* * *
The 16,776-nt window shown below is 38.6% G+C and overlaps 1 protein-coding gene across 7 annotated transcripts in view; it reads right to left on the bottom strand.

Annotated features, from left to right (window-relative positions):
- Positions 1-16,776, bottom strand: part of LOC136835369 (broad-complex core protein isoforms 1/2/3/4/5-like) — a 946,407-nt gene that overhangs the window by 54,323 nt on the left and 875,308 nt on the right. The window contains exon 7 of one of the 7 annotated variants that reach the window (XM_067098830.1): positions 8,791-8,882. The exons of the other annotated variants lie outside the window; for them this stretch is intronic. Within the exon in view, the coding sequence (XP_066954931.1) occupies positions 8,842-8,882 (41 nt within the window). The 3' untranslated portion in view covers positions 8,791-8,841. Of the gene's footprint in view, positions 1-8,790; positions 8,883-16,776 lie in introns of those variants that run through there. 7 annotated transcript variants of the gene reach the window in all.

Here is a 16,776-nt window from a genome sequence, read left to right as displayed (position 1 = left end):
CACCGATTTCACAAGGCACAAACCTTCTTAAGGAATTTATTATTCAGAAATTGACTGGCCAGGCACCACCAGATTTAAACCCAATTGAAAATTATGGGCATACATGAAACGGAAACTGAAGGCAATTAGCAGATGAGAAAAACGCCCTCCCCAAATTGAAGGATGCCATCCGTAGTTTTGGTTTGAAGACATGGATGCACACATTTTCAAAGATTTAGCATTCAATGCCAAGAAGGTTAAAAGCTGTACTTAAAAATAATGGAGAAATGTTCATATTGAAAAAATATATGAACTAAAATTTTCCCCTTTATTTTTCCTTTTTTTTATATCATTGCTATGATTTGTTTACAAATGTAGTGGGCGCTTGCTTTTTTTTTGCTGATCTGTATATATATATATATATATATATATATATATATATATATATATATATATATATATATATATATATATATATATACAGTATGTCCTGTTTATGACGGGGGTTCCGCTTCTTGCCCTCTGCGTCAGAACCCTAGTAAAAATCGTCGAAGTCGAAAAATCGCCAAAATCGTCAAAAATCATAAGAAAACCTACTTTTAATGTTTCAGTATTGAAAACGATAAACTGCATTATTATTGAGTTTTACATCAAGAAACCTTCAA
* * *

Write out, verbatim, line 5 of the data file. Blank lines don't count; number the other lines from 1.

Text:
CACCGATTTCACAAGGCACAAACCTTCTTAAGGAATTTATTATTCAGAAATTGACTGGCCAGGCACCACCAGATTTAAACCCAATTGAAAATTATGGGCATACATGAAACGGAAACTGAAGGCAATTAGCAGATGAGAAAAACGCCCTCCCCAAATTGAAGGATGCCATCCGTAGTTTTGGTTTGAAGACATGGATGCACACATTTTCAAAGATTTAGCATTCAATGCCAAGAAGGTTAAAAGCTGTACTTAAAAATAATGGAGAAATGTTCATATTGAAAAAATATATGAACTAAAATTTTCCCCTTTATTTTTCCTTTTTTTTATATCATTGCTATGATTTGTTTACAAATGTAGTGGGCGCTTGCTTTTTTTTTGCTGATCTGTATATATATATATATATATATATATATATATATATATATATATATATATATATATATATATATATATATATATACAGTATGTCCTGTTTATGACGGGGGTTCCGCTTCTTGCCCTCTGCGTCAGAACCCTAGTAAAAATCGTCGAAGTCGAAAAATCGCCAAAATCGTCAAAAATCATAAGAAAACCTACTTTTAATGTTTCAGTATTGAAAACGATAAACTGCATTATTATTGAGTTTTACATCAAGAAACCTTCAA